my \$y = sqrt(\$x * \$x - \$num);

while (\$x - \$y >= 2) {

if (\$y == sprintf("%d", \$y)) {
print "Ok \$num = ", \$x-\$y, " * ", \$y+\$x, "\n";
}
else { print "No x = \$x, y = \$y\n"; }

\$x++;
\$y = sqrt(\$x * \$x - \$num);
}
[download]```
Good observation! It looks like Fermat's method (the method I mentioned above) doesn't necessarily find all, or even any of the factors. It is just a heuristic. On the other hand, if you have an even number, you may extract factors of 2 until you get an odd number, in which case (x+y) and (x-y) must both be necessarily odd.

The generalization that gumby mentioned, x^2 = y^2 (mod p) may have more sucess, but I don't know if it is exhaustive. Here is code that implements it:
```my \$p = shift;
my %residues;
my %factors;
foreach my \$x (2..\$p) {
my \$mod = (\$x*\$x) % \$p;
if (exists \$residues{\$mod}) {
\$factors{\$x-\$residues{\$mod}}++ if \$p % (\$x-\$residues{\$mod}) == 0
+;
\$factors{\$x+\$residues{\$mod}}++ if \$p % (\$x+\$residues{\$mod}) == 0
+;
}
else {
\$residues{\$mod} = \$x;
}
}
foreach (sort {\$a <=> \$b} keys %factors) {
print "\$p = \$_*", \$p/\$_, "\n";
}
[download]```
For 54, this yields
```1021% factor.pl 54
54 = 2*27
54 = 6*9
54 = 18*3
54 = 54*1
[download]```
But this code is unsatisfying because it takes longer than the simple trial by division. Thinking from a divide and conquer point of view, it is probably faster to use these methods to find a factorization, then recursively find factorizations of the factors untill all are prime.

-Mark
If you want to find a square root of a (mod p) use the Shanks-Tonelli algorithm.
```# Calculate the least non-negative remainder when an integer a
# is divided by a positive integer b.
sub mod {
my (\$a, \$b) = @_;
my \$c = \$a % \$b;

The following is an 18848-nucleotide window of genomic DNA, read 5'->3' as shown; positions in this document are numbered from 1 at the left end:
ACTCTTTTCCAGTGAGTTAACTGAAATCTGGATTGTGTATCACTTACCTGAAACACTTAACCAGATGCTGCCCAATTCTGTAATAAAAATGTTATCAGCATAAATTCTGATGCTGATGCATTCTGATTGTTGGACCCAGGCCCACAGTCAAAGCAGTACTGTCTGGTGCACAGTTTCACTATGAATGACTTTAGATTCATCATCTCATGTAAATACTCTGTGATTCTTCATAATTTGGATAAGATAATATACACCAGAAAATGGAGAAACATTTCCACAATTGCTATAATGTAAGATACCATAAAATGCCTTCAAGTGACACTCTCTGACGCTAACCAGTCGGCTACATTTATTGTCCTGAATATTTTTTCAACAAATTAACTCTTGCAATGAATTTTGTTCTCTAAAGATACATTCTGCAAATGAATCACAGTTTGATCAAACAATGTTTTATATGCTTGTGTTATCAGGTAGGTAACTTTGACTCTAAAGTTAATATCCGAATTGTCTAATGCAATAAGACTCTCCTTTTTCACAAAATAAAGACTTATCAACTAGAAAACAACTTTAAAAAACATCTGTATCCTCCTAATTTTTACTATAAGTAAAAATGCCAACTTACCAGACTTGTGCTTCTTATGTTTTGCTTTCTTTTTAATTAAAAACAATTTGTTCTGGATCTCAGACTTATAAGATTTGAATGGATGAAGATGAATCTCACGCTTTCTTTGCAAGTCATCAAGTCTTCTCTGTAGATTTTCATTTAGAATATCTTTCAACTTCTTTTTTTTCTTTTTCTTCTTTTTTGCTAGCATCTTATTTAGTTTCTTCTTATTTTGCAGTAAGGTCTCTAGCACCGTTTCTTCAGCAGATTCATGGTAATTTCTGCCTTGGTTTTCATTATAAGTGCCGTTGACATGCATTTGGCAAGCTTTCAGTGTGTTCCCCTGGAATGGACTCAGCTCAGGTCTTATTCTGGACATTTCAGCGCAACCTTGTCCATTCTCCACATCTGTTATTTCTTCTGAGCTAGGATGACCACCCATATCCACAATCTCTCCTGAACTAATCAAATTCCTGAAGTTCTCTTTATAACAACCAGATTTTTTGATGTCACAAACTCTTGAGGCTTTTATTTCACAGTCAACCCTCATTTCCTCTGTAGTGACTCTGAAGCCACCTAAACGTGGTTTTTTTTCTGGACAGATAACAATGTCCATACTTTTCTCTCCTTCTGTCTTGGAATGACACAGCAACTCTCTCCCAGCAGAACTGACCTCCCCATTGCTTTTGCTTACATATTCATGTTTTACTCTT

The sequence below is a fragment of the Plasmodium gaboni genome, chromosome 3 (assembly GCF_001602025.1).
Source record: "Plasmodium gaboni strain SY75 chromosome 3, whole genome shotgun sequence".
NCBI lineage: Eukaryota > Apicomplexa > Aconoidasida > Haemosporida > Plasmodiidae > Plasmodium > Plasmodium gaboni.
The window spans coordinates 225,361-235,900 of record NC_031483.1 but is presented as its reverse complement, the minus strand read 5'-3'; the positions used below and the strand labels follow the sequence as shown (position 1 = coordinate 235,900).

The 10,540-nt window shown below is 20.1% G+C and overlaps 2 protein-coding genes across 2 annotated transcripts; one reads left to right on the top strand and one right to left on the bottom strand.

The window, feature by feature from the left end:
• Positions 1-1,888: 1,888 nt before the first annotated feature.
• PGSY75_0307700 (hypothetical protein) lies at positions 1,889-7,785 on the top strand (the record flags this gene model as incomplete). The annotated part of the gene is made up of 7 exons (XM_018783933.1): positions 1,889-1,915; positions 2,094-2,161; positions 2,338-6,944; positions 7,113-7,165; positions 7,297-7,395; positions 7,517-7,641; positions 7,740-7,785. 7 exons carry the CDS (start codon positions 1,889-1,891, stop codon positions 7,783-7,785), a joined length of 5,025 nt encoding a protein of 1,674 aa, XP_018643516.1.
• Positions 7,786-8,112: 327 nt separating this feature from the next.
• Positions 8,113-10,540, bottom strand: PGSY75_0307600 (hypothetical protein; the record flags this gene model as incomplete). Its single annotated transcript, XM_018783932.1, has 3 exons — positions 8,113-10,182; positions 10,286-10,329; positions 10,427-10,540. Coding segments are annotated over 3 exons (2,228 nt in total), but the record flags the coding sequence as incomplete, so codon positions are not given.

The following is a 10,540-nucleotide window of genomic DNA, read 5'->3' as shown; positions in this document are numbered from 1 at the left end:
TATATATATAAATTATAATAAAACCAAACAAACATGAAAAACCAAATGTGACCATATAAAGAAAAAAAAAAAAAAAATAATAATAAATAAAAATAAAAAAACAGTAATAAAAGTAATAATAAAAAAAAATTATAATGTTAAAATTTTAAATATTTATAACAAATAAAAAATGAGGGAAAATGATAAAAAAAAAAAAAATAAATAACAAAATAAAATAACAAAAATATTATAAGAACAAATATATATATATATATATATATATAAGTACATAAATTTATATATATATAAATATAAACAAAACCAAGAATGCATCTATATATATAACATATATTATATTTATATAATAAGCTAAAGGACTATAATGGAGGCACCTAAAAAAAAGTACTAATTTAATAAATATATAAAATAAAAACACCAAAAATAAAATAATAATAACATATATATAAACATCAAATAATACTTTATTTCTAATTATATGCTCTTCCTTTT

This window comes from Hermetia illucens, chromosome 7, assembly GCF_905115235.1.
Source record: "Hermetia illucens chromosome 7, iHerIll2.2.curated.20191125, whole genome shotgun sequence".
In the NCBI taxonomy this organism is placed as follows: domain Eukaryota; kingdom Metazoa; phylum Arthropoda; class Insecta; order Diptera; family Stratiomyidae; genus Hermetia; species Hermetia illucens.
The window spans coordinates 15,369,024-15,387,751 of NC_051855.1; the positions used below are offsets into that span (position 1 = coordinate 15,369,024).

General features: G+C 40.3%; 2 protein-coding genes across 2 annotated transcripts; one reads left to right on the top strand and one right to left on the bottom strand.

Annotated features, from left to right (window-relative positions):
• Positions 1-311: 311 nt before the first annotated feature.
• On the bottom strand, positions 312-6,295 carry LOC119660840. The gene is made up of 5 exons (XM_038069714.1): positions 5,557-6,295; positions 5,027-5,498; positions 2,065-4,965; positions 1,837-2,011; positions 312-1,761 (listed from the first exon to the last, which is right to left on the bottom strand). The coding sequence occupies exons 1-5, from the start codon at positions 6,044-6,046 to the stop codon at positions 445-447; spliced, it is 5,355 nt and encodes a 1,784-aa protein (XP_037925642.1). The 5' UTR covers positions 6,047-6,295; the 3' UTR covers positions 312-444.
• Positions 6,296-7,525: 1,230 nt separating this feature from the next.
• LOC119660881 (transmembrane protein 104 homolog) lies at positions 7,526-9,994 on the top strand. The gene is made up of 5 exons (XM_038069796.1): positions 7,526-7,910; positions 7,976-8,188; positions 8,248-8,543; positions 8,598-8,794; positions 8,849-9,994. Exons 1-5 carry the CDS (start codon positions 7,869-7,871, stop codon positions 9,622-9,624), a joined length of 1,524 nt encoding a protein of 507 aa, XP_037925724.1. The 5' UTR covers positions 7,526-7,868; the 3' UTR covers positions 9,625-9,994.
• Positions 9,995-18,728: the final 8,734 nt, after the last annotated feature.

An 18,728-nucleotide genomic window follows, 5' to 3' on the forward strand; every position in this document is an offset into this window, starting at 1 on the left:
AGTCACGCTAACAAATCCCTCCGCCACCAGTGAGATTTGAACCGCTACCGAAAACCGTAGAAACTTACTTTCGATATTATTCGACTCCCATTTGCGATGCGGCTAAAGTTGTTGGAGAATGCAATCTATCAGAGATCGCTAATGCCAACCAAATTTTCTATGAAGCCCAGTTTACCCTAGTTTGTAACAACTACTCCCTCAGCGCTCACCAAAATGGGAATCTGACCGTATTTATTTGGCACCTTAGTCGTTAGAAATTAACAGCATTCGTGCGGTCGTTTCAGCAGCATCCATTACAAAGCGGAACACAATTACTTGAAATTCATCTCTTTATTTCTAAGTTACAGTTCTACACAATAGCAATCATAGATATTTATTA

return \$c if (\$a >= 0);
return  0 if (\$c == 0);
return (\$c + \$b);
}

# Calculate a^b (mod c), where a,b and c are integers and a,b>=0, c>=1
+
sub mpow {
my (\$a, \$b, \$c) = @_;
my (\$x, \$y, \$z) = (\$a, \$b, 1);
while (\$y > 0) {
while (\$y % 2 == 0) {
\$y = \$y / 2;
\$x = \$x**2 % \$c;
}
\$y--;
\$z = mod(\$z * \$x, \$c);
}
return \$z;
}

# Shanks-Tonelli algorithm to calculate y^2 = a (mod p) for p an odd p
+rime
sub tonelli {
my (\$a, \$p) = @_;
my (\$b, \$e, \$g, \$h, \$i, \$m, \$n, \$q, \$r, \$s, \$t, \$x, \$y, \$z);
\$q = \$p - 1;
\$t = mpow(\$a, \$q/2, \$p);
return 0 if (\$t = \$q); # a is a quadratic non-residue mod p

\$s = \$q;
\$e = 0;
while (\$s % 2 == 0) {
\$s = \$s/2;
\$e++;
}

# p-1 = s * 2^e;
\$x = mpow(\$a, ++\$s/2, \$p);
\$b = mpow(\$a, \$s, \$p);
return \$x if (\$b == 1);

\$n = 2;
RES:  while (\$n >= 2) {
\$t = mpow(\$n, \$q/2, \$p);
last RES if (\$t == \$q);
} continue {
\$n++;
}

# n is the least quadratic non-residue mod p
\$g = mpow(\$n, \$s, \$p);
\$r = \$e;

OUT:  {
do {
\$y = \$b;
\$m = 0;
IN:   while (\$m <= \$r-1) {
last IN if (\$y == 1);
\$y = \$y**2 % \$p;
} continue {
\$m++;
}
return \$x if (\$m == 0);
\$z = \$r - \$m - 1;
\$h = \$g;
for (\$i = 1; \$i < \$z; \$i++) {\$h = \$h**2 % \$p;}
\$x = (\$x * \$h) % \$p;
\$b = (\$b * \$h**2) % \$p;
\$g = \$h**2 % \$p;
\$r = \$m;
} while 1;
}
}
[download]```